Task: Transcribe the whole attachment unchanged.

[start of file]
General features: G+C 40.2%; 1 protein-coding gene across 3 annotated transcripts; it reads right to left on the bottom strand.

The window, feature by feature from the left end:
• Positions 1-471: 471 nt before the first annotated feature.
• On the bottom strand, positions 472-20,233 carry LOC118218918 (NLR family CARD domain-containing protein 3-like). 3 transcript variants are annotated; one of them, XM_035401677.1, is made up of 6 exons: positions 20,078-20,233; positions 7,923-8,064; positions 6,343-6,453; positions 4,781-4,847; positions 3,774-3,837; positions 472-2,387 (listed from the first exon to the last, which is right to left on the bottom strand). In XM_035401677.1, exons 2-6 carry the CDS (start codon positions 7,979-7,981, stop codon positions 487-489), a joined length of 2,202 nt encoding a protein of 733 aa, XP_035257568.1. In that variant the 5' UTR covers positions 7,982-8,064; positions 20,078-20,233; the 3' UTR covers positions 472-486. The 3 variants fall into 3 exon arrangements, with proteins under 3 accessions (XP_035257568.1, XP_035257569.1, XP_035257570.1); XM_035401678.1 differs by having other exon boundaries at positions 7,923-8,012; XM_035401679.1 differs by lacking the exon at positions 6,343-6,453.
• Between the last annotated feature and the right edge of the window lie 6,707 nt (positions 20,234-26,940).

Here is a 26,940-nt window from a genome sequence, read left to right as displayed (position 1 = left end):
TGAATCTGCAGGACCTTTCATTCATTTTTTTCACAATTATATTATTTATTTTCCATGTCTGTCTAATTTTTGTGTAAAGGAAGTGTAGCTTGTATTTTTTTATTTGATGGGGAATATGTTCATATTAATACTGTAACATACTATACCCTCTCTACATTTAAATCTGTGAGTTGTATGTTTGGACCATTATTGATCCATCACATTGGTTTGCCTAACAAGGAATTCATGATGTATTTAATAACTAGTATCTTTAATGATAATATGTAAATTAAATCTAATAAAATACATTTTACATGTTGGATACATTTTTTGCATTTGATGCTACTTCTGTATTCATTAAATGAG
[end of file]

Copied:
General features: G+C 40.2%; 1 protein-coding gene across 3 annotated transcripts; it reads right to left on the bottom strand.

The window, feature by feature from the left end:
• Positions 1-471: 471 nt before the first annotated feature.
• On the bottom strand, positions 472-20,233 carry LOC118218918 (NLR family CARD domain-containing protein 3-like). 3 transcript variants are annotated; one of them, XM_035401677.1, is made up of 6 exons: positions 20,078-20,233; positions 7,923-8,064; positions 6,343-6,453; positions 4,781-4,847; positions 3,774-3,837; positions 472-2,387 (listed from the first exon to the last, which is right to left on the bottom strand). In XM_035401677.1, exons 2-6 carry the CDS (start codon positions 7,979-7,981, stop codon positions 487-489), a joined length of 2,202 nt encoding a protein of 733 aa, XP_035257568.1. In that variant the 5' UTR covers positions 7,982-8,064; positions 20,078-20,233; the 3' UTR covers positions 472-486. The 3 variants fall into 3 exon arrangements, with proteins under 3 accessions (XP_035257568.1, XP_035257569.1, XP_035257570.1); XM_035401678.1 differs by having other exon boundaries at positions 7,923-8,012; XM_035401679.1 differs by lacking the exon at positions 6,343-6,453.
• Between the last annotated feature and the right edge of the window lie 6,707 nt (positions 20,234-26,940).

Here is a 26,940-nt window from a genome sequence, read left to right as displayed (position 1 = left end):
TGAATCTGCAGGACCTTTCATTCATTTTTTTCACAATTATATTATTTATTTTCCATGTCTGTCTAATTTTTGTGTAAAGGAAGTGTAGCTTGTATTTTTTTATTTGATGGGGAATATGTTCATATTAATACTGTAACATACTATACCCTCTCTACATTTAAATCTGTGAGTTGTATGTTTGGACCATTATTGATCCATCACATTGGTTTGCCTAACAAGGAATTCATGATGTATTTAATAACTAGTATCTTTAATGATAATATGTAAATTAAATCTAATAAAATACATTTTACATGTTGGATACATTTTTTGCATTTGATGCTACTTCTGTATTCATTAAATGAG